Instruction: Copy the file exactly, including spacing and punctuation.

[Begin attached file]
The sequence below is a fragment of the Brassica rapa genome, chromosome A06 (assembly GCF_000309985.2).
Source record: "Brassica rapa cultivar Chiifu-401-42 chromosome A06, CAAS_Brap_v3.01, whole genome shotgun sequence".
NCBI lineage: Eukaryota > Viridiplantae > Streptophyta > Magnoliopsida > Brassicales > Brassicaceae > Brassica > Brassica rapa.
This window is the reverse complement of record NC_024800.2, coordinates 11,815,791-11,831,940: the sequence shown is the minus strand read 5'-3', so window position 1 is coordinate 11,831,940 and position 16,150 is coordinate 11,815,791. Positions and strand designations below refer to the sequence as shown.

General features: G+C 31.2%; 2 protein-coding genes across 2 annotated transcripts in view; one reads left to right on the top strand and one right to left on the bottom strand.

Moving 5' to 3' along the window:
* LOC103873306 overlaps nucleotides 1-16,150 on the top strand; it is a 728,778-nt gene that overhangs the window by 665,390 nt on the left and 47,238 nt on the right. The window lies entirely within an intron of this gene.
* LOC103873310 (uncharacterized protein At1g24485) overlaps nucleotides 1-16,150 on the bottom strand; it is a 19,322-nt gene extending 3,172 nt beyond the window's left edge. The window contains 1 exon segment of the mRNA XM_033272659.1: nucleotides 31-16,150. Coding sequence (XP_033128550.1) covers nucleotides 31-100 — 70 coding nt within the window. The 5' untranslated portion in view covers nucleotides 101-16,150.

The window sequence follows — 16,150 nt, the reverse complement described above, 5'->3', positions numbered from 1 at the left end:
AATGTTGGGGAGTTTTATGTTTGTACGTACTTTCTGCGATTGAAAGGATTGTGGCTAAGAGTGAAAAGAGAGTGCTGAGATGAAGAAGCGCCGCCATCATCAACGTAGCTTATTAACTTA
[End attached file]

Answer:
The sequence below is a fragment of the Brassica rapa genome, chromosome A06 (assembly GCF_000309985.2).
Source record: "Brassica rapa cultivar Chiifu-401-42 chromosome A06, CAAS_Brap_v3.01, whole genome shotgun sequence".
NCBI lineage: Eukaryota > Viridiplantae > Streptophyta > Magnoliopsida > Brassicales > Brassicaceae > Brassica > Brassica rapa.
This window is the reverse complement of record NC_024800.2, coordinates 11,815,791-11,831,940: the sequence shown is the minus strand read 5'-3', so window position 1 is coordinate 11,831,940 and position 16,150 is coordinate 11,815,791. Positions and strand designations below refer to the sequence as shown.

General features: G+C 31.2%; 2 protein-coding genes across 2 annotated transcripts in view; one reads left to right on the top strand and one right to left on the bottom strand.

Moving 5' to 3' along the window:
* LOC103873306 overlaps nucleotides 1-16,150 on the top strand; it is a 728,778-nt gene that overhangs the window by 665,390 nt on the left and 47,238 nt on the right. The window lies entirely within an intron of this gene.
* LOC103873310 (uncharacterized protein At1g24485) overlaps nucleotides 1-16,150 on the bottom strand; it is a 19,322-nt gene extending 3,172 nt beyond the window's left edge. The window contains 1 exon segment of the mRNA XM_033272659.1: nucleotides 31-16,150. Coding sequence (XP_033128550.1) covers nucleotides 31-100 — 70 coding nt within the window. The 5' untranslated portion in view covers nucleotides 101-16,150.

The window sequence follows — 16,150 nt, the reverse complement described above, 5'->3', positions numbered from 1 at the left end:
AATGTTGGGGAGTTTTATGTTTGTACGTACTTTCTGCGATTGAAAGGATTGTGGCTAAGAGTGAAAAGAGAGTGCTGAGATGAAGAAGCGCCGCCATCATCAACGTAGCTTATTAACTTA